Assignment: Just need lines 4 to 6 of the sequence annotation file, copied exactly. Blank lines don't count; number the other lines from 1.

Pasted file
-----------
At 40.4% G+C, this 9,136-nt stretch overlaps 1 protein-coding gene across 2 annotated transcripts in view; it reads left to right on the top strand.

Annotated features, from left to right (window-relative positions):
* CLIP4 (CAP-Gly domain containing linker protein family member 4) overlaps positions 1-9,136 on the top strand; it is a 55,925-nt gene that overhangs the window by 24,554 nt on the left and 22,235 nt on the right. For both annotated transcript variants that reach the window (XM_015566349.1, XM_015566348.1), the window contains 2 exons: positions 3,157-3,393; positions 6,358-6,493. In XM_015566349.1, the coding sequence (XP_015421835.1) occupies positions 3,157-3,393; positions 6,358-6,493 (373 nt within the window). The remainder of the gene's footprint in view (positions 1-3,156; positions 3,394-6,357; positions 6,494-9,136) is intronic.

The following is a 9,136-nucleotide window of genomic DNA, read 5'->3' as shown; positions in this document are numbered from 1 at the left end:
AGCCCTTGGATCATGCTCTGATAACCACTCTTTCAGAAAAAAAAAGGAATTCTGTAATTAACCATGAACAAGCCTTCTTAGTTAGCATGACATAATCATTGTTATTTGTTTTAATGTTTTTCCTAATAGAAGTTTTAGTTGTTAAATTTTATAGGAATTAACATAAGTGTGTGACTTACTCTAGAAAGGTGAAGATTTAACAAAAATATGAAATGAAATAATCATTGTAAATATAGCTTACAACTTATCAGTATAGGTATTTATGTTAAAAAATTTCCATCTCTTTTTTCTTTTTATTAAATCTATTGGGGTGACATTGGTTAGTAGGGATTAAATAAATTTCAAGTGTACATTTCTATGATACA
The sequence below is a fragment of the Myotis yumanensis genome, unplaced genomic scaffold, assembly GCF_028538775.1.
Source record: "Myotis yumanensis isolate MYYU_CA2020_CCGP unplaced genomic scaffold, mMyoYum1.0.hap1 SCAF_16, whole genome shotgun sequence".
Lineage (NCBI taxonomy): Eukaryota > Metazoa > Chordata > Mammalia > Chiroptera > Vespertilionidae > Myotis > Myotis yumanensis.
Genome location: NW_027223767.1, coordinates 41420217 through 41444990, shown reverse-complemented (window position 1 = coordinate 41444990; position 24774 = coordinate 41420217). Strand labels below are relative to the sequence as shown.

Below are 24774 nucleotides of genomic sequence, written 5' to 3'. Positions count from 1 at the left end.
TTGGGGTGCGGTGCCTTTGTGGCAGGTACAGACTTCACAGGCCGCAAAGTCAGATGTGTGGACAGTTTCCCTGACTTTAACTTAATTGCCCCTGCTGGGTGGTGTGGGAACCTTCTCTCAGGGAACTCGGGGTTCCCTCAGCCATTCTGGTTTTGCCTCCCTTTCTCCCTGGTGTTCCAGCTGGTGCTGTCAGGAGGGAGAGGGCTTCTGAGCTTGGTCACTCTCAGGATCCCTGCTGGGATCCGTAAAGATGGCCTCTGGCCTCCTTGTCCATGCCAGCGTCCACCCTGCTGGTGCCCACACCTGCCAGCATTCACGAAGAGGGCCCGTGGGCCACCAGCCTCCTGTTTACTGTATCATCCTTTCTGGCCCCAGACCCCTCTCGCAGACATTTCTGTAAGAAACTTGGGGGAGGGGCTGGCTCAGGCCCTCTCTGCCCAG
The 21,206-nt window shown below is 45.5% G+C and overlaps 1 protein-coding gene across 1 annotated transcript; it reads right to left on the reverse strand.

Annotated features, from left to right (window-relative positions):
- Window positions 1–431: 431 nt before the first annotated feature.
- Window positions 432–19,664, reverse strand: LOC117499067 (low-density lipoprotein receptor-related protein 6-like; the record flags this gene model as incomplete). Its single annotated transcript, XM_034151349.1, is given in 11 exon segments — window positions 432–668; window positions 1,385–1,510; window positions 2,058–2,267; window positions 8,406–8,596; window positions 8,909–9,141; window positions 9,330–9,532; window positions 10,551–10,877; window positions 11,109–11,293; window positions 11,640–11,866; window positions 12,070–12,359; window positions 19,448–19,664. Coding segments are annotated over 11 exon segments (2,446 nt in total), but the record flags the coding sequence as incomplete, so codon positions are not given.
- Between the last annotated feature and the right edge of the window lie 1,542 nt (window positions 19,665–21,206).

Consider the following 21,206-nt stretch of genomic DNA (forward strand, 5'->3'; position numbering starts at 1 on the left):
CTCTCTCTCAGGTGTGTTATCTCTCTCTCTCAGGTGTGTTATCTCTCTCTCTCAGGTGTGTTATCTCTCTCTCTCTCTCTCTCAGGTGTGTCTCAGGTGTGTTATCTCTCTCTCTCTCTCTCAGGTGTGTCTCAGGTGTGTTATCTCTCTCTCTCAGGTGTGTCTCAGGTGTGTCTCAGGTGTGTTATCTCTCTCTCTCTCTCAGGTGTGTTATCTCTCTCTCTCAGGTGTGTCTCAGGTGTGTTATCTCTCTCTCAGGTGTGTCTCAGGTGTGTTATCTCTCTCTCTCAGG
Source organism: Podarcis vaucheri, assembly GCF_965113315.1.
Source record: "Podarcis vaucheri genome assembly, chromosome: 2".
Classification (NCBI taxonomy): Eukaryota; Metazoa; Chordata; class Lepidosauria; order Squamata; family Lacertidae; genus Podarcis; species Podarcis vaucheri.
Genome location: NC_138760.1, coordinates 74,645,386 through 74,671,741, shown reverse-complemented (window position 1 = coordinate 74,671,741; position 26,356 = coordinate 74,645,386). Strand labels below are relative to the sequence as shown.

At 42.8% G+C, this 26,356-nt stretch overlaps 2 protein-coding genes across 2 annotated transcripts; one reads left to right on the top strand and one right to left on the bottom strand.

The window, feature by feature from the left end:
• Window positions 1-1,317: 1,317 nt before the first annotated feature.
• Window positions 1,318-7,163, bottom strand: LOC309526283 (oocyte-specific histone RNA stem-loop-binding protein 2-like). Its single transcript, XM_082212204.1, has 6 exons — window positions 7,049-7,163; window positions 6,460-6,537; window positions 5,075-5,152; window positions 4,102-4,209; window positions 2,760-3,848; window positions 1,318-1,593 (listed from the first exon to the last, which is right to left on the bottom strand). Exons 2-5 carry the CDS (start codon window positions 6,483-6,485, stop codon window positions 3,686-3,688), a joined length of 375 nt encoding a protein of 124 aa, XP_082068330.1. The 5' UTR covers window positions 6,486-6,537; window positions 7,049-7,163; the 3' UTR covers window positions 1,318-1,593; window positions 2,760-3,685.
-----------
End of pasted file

The following is a 9,136-nucleotide window of genomic DNA, read 5'->3' as shown; positions in this document are numbered from 1 at the left end:
AGCCCTTGGATCATGCTCTGATAACCACTCTTTCAGAAAAAAAAAGGAATTCTGTAATTAACCATGAACAAGCCTTCTTAGTTAGCATGACATAATCATTGTTATTTGTTTTAATGTTTTTCCTAATAGAAGTTTTAGTTGTTAAATTTTATAGGAATTAACATAAGTGTGTGACTTACTCTAGAAAGGTGAAGATTTAACAAAAATATGAAATGAAATAATCATTGTAAATATAGCTTACAACTTATCAGTATAGGTATTTATGTTAAAAAATTTCCATCTCTTTTTTCTTTTTATTAAATCTATTGGGGTGACATTGGTTAGTAGGGATTAAATAAATTTCAAGTGTACATTTCTATGATACA
The sequence below is a fragment of the Myotis yumanensis genome, unplaced genomic scaffold, assembly GCF_028538775.1.